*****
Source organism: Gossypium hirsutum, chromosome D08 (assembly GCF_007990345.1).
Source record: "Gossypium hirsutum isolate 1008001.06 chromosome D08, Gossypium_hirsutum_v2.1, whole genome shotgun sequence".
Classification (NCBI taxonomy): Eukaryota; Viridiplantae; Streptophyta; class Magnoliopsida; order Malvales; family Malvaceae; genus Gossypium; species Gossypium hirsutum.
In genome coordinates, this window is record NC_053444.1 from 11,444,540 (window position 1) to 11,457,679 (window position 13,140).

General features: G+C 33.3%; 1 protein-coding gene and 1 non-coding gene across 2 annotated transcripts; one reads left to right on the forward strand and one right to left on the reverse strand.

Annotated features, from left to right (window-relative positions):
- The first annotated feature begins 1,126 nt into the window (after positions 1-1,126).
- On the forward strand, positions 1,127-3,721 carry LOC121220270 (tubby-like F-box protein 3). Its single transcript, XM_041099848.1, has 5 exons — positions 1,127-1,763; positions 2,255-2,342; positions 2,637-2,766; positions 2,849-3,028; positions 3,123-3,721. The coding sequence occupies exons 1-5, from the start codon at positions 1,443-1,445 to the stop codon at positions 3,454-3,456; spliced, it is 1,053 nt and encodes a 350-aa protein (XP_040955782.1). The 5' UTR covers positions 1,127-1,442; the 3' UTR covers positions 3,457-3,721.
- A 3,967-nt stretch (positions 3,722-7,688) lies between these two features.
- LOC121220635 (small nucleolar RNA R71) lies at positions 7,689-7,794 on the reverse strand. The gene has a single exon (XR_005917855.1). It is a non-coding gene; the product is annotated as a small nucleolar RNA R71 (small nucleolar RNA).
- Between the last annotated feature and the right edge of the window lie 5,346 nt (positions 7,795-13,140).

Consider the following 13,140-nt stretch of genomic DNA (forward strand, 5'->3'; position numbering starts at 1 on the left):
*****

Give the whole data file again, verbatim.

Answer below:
Source organism: Gossypium hirsutum, chromosome D08 (assembly GCF_007990345.1).
Source record: "Gossypium hirsutum isolate 1008001.06 chromosome D08, Gossypium_hirsutum_v2.1, whole genome shotgun sequence".
Classification (NCBI taxonomy): Eukaryota; Viridiplantae; Streptophyta; class Magnoliopsida; order Malvales; family Malvaceae; genus Gossypium; species Gossypium hirsutum.
In genome coordinates, this window is record NC_053444.1 from 11,444,540 (window position 1) to 11,457,679 (window position 13,140).

General features: G+C 33.3%; 1 protein-coding gene and 1 non-coding gene across 2 annotated transcripts; one reads left to right on the forward strand and one right to left on the reverse strand.

Annotated features, from left to right (window-relative positions):
- The first annotated feature begins 1,126 nt into the window (after positions 1-1,126).
- On the forward strand, positions 1,127-3,721 carry LOC121220270 (tubby-like F-box protein 3). Its single transcript, XM_041099848.1, has 5 exons — positions 1,127-1,763; positions 2,255-2,342; positions 2,637-2,766; positions 2,849-3,028; positions 3,123-3,721. The coding sequence occupies exons 1-5, from the start codon at positions 1,443-1,445 to the stop codon at positions 3,454-3,456; spliced, it is 1,053 nt and encodes a 350-aa protein (XP_040955782.1). The 5' UTR covers positions 1,127-1,442; the 3' UTR covers positions 3,457-3,721.
- A 3,967-nt stretch (positions 3,722-7,688) lies between these two features.
- LOC121220635 (small nucleolar RNA R71) lies at positions 7,689-7,794 on the reverse strand. The gene has a single exon (XR_005917855.1). It is a non-coding gene; the product is annotated as a small nucleolar RNA R71 (small nucleolar RNA).
- Between the last annotated feature and the right edge of the window lie 5,346 nt (positions 7,795-13,140).

Consider the following 13,140-nt stretch of genomic DNA (forward strand, 5'->3'; position numbering starts at 1 on the left):